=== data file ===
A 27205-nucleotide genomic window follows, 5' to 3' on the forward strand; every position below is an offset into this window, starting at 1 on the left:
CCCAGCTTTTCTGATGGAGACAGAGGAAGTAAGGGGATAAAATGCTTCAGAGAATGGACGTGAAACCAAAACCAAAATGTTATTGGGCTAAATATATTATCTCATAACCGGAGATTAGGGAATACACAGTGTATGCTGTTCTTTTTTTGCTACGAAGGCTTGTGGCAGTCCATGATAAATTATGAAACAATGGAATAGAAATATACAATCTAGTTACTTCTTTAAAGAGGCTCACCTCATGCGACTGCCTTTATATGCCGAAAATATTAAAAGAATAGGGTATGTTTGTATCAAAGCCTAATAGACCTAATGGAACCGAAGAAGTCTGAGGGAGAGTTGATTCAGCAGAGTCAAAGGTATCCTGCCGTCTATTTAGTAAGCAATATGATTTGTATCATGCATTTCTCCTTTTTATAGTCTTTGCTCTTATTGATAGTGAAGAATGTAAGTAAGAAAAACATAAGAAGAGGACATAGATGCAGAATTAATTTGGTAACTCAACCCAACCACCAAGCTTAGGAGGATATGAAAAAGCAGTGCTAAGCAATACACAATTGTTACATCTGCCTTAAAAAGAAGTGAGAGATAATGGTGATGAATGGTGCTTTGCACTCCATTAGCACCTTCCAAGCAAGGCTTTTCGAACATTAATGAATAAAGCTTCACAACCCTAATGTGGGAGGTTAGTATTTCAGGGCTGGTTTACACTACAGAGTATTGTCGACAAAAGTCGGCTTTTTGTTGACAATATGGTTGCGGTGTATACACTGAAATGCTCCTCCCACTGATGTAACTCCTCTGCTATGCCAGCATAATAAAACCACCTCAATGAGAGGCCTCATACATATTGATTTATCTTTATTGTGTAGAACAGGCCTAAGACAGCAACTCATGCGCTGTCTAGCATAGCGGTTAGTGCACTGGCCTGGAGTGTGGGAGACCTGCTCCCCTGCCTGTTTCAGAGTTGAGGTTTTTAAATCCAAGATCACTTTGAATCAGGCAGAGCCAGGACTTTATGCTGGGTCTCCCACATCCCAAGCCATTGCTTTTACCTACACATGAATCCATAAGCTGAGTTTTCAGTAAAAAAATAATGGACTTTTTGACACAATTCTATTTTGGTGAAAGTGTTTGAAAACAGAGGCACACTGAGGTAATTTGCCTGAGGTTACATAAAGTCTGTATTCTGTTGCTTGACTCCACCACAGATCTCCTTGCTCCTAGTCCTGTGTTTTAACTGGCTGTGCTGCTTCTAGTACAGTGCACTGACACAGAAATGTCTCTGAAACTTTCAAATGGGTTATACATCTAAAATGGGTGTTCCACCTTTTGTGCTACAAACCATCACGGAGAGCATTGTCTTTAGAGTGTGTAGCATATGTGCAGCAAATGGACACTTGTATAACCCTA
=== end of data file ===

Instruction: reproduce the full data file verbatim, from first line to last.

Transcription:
A 27205-nucleotide genomic window follows, 5' to 3' on the forward strand; every position below is an offset into this window, starting at 1 on the left:
CCCAGCTTTTCTGATGGAGACAGAGGAAGTAAGGGGATAAAATGCTTCAGAGAATGGACGTGAAACCAAAACCAAAATGTTATTGGGCTAAATATATTATCTCATAACCGGAGATTAGGGAATACACAGTGTATGCTGTTCTTTTTTTGCTACGAAGGCTTGTGGCAGTCCATGATAAATTATGAAACAATGGAATAGAAATATACAATCTAGTTACTTCTTTAAAGAGGCTCACCTCATGCGACTGCCTTTATATGCCGAAAATATTAAAAGAATAGGGTATGTTTGTATCAAAGCCTAATAGACCTAATGGAACCGAAGAAGTCTGAGGGAGAGTTGATTCAGCAGAGTCAAAGGTATCCTGCCGTCTATTTAGTAAGCAATATGATTTGTATCATGCATTTCTCCTTTTTATAGTCTTTGCTCTTATTGATAGTGAAGAATGTAAGTAAGAAAAACATAAGAAGAGGACATAGATGCAGAATTAATTTGGTAACTCAACCCAACCACCAAGCTTAGGAGGATATGAAAAAGCAGTGCTAAGCAATACACAATTGTTACATCTGCCTTAAAAAGAAGTGAGAGATAATGGTGATGAATGGTGCTTTGCACTCCATTAGCACCTTCCAAGCAAGGCTTTTCGAACATTAATGAATAAAGCTTCACAACCCTAATGTGGGAGGTTAGTATTTCAGGGCTGGTTTACACTACAGAGTATTGTCGACAAAAGTCGGCTTTTTGTTGACAATATGGTTGCGGTGTATACACTGAAATGCTCCTCCCACTGATGTAACTCCTCTGCTATGCCAGCATAATAAAACCACCTCAATGAGAGGCCTCATACATATTGATTTATCTTTATTGTGTAGAACAGGCCTAAGACAGCAACTCATGCGCTGTCTAGCATAGCGGTTAGTGCACTGGCCTGGAGTGTGGGAGACCTGCTCCCCTGCCTGTTTCAGAGTTGAGGTTTTTAAATCCAAGATCACTTTGAATCAGGCAGAGCCAGGACTTTATGCTGGGTCTCCCACATCCCAAGCCATTGCTTTTACCTACACATGAATCCATAAGCTGAGTTTTCAGTAAAAAAATAATGGACTTTTTGACACAATTCTATTTTGGTGAAAGTGTTTGAAAACAGAGGCACACTGAGGTAATTTGCCTGAGGTTACATAAAGTCTGTATTCTGTTGCTTGACTCCACCACAGATCTCCTTGCTCCTAGTCCTGTGTTTTAACTGGCTGTGCTGCTTCTAGTACAGTGCACTGACACAGAAATGTCTCTGAAACTTTCAAATGGGTTATACATCTAAAATGGGTGTTCCACCTTTTGTGCTACAAACCATCACGGAGAGCATTGTCTTTAGAGTGTGTAGCATATGTGCAGCAAATGGACACTTGTATAACCCTA